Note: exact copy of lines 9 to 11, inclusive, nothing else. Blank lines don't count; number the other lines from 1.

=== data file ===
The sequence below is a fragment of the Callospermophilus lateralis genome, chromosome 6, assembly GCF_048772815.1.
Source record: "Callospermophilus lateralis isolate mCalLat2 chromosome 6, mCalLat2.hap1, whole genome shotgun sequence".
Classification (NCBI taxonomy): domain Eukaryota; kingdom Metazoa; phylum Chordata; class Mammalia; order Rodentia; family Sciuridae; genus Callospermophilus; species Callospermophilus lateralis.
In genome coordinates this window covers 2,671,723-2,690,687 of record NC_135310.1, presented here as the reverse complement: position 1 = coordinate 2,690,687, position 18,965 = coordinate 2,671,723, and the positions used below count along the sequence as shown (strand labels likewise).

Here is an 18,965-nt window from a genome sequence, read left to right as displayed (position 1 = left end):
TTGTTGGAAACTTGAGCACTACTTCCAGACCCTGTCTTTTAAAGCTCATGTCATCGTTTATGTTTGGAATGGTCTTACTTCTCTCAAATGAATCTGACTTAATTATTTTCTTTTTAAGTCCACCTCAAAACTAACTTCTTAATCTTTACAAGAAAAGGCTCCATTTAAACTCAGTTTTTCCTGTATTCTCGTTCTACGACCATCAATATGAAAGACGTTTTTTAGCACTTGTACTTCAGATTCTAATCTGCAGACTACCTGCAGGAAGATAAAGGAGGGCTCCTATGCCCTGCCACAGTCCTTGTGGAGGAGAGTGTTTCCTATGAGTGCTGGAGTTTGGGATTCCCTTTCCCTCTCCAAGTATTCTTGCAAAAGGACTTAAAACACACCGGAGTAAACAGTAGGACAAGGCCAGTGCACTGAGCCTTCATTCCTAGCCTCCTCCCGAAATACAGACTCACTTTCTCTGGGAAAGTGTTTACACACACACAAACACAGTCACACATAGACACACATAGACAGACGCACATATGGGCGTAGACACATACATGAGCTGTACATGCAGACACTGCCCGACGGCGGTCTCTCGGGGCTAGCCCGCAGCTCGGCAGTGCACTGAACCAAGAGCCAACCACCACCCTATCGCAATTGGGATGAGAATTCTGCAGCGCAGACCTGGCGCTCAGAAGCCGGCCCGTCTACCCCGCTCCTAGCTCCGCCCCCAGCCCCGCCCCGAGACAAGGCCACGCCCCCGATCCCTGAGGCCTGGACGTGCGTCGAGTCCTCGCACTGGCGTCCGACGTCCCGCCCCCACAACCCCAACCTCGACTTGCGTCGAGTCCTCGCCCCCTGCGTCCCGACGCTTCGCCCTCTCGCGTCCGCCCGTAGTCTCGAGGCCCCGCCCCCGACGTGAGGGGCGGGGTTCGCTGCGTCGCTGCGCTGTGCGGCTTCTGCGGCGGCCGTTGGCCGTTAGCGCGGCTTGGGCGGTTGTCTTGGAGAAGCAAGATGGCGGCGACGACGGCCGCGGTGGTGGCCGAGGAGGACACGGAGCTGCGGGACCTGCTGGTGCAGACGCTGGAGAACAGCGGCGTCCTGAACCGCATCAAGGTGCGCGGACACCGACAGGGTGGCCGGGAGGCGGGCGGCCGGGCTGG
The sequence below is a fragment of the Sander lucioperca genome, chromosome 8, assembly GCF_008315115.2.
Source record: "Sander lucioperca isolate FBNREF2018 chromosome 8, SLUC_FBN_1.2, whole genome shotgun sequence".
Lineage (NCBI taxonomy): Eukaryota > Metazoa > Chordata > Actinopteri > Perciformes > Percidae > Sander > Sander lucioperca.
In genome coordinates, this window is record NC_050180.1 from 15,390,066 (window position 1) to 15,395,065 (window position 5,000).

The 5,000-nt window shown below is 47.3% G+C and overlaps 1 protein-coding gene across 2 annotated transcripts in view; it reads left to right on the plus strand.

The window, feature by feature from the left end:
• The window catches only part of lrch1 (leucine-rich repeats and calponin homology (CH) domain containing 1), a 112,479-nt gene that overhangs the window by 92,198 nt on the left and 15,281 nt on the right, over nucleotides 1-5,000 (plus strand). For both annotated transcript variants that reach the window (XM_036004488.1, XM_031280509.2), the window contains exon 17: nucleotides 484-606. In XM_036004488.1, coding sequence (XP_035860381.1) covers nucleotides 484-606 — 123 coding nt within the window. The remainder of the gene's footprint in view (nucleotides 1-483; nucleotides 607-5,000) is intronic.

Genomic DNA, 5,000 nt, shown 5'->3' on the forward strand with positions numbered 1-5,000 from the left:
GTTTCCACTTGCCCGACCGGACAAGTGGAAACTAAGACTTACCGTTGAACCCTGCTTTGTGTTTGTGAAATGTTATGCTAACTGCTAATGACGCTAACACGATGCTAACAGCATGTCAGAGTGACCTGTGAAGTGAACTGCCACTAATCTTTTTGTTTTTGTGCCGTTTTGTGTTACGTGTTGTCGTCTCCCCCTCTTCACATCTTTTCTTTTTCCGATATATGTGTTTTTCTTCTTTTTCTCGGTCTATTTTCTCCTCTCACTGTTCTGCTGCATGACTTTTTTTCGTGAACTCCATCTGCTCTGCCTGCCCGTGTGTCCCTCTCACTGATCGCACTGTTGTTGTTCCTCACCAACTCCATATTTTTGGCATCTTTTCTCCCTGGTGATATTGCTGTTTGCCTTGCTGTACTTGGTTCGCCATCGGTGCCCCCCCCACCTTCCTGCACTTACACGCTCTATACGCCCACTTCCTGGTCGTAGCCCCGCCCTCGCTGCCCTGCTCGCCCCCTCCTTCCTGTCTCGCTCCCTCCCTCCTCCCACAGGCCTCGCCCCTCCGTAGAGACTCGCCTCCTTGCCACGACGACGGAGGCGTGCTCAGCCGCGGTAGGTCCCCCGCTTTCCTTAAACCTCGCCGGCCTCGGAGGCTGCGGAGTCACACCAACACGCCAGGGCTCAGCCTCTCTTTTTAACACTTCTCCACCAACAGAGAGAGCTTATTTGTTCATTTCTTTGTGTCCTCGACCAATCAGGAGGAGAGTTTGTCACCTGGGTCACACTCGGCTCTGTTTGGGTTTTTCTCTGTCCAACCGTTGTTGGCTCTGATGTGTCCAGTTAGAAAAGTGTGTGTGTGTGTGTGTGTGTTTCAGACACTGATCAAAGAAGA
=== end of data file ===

Lineage (NCBI taxonomy): Eukaryota > Metazoa > Chordata > Actinopteri > Perciformes > Percidae > Sander > Sander lucioperca.
In genome coordinates, this window is record NC_050180.1 from 15,390,066 (window position 1) to 15,395,065 (window position 5,000).

The 5,000-nt window shown below is 47.3% G+C and overlaps 1 protein-coding gene across 2 annotated transcripts in view; it reads left to right on the plus strand.